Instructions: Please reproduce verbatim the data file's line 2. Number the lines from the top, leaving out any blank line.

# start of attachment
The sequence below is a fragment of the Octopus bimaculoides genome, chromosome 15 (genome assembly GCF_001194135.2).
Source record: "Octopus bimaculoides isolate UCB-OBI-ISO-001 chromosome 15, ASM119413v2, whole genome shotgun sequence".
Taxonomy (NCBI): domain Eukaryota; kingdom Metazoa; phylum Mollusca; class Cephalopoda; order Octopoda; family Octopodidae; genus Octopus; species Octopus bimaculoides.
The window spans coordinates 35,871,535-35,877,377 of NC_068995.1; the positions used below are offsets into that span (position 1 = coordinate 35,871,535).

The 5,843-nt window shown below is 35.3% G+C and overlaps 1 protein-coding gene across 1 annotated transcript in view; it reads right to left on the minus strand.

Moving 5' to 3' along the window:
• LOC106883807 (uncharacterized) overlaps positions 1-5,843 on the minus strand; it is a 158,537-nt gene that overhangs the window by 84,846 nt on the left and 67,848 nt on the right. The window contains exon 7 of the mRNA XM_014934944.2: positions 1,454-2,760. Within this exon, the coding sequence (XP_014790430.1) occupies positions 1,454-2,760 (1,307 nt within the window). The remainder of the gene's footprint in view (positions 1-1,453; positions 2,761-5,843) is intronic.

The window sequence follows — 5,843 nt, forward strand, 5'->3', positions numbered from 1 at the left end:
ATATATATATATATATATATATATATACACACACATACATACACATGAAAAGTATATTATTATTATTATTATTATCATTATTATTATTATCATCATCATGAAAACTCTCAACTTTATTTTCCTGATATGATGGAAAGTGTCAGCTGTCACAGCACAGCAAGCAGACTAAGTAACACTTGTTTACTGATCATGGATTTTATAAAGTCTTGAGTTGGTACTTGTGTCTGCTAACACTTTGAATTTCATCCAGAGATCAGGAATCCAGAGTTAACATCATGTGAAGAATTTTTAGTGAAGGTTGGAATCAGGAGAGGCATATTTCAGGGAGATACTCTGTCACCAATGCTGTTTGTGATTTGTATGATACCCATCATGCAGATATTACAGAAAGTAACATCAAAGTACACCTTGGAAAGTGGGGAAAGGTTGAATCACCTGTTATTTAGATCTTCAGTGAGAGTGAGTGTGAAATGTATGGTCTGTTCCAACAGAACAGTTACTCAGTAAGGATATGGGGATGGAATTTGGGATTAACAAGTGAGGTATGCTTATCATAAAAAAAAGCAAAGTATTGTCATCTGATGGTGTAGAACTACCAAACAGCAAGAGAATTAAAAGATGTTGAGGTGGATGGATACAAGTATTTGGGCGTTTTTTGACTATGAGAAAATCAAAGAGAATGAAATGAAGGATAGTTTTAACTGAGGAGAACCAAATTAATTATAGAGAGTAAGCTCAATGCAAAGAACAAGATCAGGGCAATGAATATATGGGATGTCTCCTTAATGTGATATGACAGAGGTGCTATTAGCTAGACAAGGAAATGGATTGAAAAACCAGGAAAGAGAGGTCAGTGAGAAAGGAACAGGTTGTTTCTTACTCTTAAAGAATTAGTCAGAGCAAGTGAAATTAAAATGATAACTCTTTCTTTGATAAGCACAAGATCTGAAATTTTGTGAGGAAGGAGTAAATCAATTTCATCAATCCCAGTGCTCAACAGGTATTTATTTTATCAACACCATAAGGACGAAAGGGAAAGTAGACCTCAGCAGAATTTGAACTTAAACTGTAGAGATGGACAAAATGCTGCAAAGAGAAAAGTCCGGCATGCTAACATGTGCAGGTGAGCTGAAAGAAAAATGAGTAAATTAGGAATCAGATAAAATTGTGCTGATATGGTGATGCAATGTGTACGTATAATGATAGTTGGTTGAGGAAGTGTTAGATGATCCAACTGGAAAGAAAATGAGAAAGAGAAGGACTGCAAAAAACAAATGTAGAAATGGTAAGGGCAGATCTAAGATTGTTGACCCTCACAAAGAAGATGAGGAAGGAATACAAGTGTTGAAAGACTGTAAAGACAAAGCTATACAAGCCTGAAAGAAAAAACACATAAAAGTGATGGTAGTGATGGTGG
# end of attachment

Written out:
Source record: "Octopus bimaculoides isolate UCB-OBI-ISO-001 chromosome 15, ASM119413v2, whole genome shotgun sequence".